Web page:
Food delivery startup, TinyOwl has discontinued operations in all locations other than Mumbai. This does not surprise us. The company's business model was flawed right from the beginning. It was acquired by Bangalore based Roadrunner a few weeks back.

We see this as a healthy trend among Indian startups. If the best have to survive then mergers and acquisitions are critical. The harsh reality is that many of India's startups have unsustainable business models. It is imperative that the stronger ones take over the weak. We will closely follow these trends and keep readers up to date.

4:40

After a flat opening, the Indian indices were unable to find direction and were trading near the dotted line at the time of writing. Most sectoral indices were trading in the red with stocks from the energy and engineering sectors leading the losers. The BSE Sensex was trading up by 7 points and the NSE Nifty was trading up by 6 points. Both - the BSE Mid Cap index and the BSE Small Cap index - are trading down by 0.8% each.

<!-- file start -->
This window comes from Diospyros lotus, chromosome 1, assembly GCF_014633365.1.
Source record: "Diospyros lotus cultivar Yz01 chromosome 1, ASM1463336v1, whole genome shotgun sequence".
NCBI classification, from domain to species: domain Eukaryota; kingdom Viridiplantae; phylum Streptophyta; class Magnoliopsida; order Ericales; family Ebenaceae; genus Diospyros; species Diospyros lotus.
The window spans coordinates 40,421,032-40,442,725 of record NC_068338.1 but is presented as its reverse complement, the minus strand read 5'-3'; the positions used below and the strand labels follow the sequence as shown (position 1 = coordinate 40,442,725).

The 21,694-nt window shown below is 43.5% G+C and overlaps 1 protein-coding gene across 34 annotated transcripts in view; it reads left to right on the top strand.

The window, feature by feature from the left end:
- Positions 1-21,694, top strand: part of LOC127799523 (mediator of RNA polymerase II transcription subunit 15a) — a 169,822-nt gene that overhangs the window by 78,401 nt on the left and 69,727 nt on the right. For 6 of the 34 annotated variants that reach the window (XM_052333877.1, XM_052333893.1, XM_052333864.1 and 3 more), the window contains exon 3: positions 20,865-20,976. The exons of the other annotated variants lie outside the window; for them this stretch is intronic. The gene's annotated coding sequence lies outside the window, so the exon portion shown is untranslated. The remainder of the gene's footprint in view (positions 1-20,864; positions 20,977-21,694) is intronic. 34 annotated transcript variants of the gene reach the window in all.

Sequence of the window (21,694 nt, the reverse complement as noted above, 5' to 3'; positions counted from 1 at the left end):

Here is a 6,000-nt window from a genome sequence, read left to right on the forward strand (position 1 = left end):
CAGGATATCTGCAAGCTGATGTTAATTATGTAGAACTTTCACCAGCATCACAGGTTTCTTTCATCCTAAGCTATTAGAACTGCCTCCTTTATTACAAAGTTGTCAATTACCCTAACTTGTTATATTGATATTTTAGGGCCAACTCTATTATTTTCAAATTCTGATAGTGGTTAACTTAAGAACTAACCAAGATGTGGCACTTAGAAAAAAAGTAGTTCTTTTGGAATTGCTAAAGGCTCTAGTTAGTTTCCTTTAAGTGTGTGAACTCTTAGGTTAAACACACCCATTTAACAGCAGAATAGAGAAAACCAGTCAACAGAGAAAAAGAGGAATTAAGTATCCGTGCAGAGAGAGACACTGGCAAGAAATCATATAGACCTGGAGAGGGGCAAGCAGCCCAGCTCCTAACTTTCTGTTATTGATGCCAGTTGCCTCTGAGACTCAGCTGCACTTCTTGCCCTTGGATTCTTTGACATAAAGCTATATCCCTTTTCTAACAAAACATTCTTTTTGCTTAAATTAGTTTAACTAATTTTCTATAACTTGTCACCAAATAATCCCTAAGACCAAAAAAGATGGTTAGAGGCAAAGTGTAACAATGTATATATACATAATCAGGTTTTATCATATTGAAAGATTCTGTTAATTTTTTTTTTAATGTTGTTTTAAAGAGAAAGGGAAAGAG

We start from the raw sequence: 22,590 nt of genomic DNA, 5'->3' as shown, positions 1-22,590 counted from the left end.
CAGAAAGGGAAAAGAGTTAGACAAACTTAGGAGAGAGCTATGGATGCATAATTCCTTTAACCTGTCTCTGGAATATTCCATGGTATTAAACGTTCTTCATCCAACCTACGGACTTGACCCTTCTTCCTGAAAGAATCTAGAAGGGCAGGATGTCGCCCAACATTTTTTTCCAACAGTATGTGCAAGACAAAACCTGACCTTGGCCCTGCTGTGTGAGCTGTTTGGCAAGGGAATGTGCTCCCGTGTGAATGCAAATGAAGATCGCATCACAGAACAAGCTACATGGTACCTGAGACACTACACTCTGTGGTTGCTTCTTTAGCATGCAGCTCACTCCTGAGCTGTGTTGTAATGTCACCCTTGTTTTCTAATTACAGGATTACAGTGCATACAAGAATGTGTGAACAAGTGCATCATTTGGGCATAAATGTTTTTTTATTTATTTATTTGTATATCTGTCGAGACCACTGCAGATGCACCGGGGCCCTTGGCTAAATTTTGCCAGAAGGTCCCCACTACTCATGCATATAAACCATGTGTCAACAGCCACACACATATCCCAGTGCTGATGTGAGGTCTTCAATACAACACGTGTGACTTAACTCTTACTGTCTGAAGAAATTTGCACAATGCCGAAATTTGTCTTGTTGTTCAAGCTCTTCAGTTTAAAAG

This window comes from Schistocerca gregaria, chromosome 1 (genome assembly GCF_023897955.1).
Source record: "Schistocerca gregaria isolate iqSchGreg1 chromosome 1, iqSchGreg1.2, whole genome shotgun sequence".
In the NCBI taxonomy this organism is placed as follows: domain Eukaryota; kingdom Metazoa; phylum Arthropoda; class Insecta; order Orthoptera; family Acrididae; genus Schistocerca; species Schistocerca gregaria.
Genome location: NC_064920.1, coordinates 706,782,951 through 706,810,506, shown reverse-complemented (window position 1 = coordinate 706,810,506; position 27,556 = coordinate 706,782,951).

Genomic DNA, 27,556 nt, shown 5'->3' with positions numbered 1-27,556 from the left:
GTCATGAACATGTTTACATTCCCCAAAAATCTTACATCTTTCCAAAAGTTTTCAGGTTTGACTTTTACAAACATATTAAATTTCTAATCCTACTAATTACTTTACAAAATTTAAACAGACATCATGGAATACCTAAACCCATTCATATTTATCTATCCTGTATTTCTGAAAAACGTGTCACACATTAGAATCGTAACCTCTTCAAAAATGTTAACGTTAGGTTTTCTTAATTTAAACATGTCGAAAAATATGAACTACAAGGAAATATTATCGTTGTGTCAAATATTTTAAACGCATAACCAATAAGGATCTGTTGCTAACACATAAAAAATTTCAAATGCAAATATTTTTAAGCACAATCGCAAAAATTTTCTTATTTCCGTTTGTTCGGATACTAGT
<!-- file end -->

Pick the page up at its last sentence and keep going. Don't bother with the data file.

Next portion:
4:50 Today's Investing Mantra

"I have owned one stock since 1969, two since 1988 and one I started buying in 1986 or so. That's my portfolio. Six stocks. I once owned 17, but that was way too much." - Philip Fisher

This edition of The 5 Minute WrapUp is authored by Devanshu Sampat (Research Analyst).

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5 Responses to "The Upcoming Storm May Destroy Your Portfolio. Here's How to Avoid It..."

Megha

May 25, 2016

Interesting read.find 10 companies with good Eva.

Like 

Rajesh

May 25, 2016

Is it possible to provide list of companies out BSE 500 that are classified as performer?

Like 

SJ

May 25, 2016

You keep getting better by the day. Your work is really helpful. Keep up the good work.

Like 

R Tayal

May 25, 2016

Your 'Chart of the Day' column in this edition twists data to suit your argument. So in a way you are guilty of the same tendency which you (in another article) have blamed NITI Aayog chief of. You must know that the base date of 26-May-14 chosen by you is faulty in that the markets had started going up several months prior to that with research predicting a Modi victory. This is not a defence of Modi Govt's performance but a comment on your jumping to a conclusion with the mind already made up. As they say "if you torture data long enough, it will admit to whatever you want it to".

Like 

Shoibal Chatterji

May 24, 2016

Great but how does one calculate the EVA for a company i.e. How do you obtain Net Operating Profit After Taxes (NOPAT) and how to obtain Capital and Cost of Capital???? an example will help....